As California suffers through an historic drought, with penalties for wasting water going into effect this week, something unusual is going on: the state and the farmers seem to be agreeing on how to manage groundwater. Or how not to manage it.
California is now in the third year of its worst drought since the 1970s. Despite a drought emergency, consumption actually rose in May. But under new rules starting August 1, people who waste water on lawns and car washing could be fined up to $500 a day. Judy Woodruff talks to Craig Miller of KQED and Timothy Quinn of the Association of California Water Agencies about the new measures. Continue reading
The proposed rules would prohibit individuals from allowing runoff during outdoor watering, washing cars with open hoses, spraying down sidewalks or other hard surfaces, and using potable water in decorative fountains. There would be a $500 fine for breaking those rules. Continue reading
Growing strawberries takes water, sunshine, soil…and math. Mathematicians are helping farmers in the Parajo Valley grow more berries using less water with the power of numbers. Continue reading
As firefighters attempt to extinguish several fires across Southern California, 100 percent of the state is now in extreme drought or worse. Continue reading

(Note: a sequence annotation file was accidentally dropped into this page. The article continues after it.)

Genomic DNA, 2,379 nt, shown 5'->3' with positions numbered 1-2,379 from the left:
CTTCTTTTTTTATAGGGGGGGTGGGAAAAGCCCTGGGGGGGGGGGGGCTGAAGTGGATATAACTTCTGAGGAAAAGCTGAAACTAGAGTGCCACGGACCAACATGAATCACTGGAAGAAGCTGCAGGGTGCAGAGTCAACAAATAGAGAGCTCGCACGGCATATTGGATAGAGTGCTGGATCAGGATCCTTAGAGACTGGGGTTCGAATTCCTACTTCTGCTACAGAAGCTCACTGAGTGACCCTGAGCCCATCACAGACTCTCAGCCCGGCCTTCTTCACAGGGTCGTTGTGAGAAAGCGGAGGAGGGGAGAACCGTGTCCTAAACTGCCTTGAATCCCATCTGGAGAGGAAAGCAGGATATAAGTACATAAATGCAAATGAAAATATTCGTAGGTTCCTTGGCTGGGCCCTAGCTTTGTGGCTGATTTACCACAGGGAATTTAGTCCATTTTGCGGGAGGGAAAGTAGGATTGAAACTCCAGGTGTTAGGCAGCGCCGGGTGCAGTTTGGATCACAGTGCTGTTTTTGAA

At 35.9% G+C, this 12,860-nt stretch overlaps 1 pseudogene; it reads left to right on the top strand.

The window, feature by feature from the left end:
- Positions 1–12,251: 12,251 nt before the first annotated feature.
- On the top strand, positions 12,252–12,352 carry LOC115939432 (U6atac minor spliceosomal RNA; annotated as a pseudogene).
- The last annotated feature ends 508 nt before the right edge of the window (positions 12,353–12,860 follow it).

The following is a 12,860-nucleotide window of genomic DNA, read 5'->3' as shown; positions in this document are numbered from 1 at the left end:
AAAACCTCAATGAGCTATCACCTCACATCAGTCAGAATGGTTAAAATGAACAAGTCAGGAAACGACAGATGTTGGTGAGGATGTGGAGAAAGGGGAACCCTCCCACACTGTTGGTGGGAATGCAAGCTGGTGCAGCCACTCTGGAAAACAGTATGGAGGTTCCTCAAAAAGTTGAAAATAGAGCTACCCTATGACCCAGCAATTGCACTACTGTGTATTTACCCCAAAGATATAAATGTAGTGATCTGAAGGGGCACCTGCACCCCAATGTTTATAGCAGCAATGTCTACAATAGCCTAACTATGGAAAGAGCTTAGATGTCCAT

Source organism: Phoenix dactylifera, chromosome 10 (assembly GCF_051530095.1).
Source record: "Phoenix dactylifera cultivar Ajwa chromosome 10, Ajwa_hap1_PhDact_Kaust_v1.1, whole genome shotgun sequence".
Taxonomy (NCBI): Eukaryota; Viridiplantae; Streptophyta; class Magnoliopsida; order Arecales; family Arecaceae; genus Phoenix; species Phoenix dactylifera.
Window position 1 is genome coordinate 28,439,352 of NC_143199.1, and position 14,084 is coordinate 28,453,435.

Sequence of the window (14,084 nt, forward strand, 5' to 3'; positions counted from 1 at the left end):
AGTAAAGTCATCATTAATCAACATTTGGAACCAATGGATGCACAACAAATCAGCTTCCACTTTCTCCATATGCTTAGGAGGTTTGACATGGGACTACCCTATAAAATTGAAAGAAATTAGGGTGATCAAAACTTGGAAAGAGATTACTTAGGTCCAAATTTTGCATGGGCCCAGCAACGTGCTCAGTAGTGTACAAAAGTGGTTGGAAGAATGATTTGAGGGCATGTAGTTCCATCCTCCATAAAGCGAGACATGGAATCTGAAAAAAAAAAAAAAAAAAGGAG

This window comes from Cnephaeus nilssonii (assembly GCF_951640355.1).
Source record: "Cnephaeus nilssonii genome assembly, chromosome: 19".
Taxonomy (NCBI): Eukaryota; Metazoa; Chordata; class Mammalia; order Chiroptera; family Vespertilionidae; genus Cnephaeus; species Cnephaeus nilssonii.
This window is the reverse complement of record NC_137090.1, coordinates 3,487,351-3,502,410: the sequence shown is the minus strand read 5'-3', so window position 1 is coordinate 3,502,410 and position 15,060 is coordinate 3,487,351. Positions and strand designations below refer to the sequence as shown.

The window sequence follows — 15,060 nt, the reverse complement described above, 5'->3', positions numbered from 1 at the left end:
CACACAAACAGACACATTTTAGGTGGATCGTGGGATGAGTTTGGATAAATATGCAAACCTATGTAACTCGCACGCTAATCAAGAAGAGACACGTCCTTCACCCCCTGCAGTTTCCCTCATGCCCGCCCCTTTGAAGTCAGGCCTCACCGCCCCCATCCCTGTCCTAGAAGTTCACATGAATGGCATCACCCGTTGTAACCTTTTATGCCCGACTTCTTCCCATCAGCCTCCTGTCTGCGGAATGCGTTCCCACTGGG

A UN report warns that the effects of climate change — flood, drought and food shortages — have already caused harm, and will worsen quickly if we don’t take immediate action. Judy Woodruff takes a closer look at the global implications with two people who worked on the report: Michael Oppenheimer of Princeton University and Patricia Romero Lankao of the National Center for Atmospheric Research. Continue reading
President Barack Obama will offer millions of dollars in federal aid for drought-stricken California during a visit with farmers and ranchers Friday and outline plans to seek $1 billion from Congress to help communities manage the effects of climate change. Continue reading
In our news wrap Friday, California announced it would have to stop contributing the state’s supply of water to people and farms due to severe drought. Also, President Obama appealed directly to CEOs that they they create employment opportunities for Americans who have been unemployed for six months or longer. Continue reading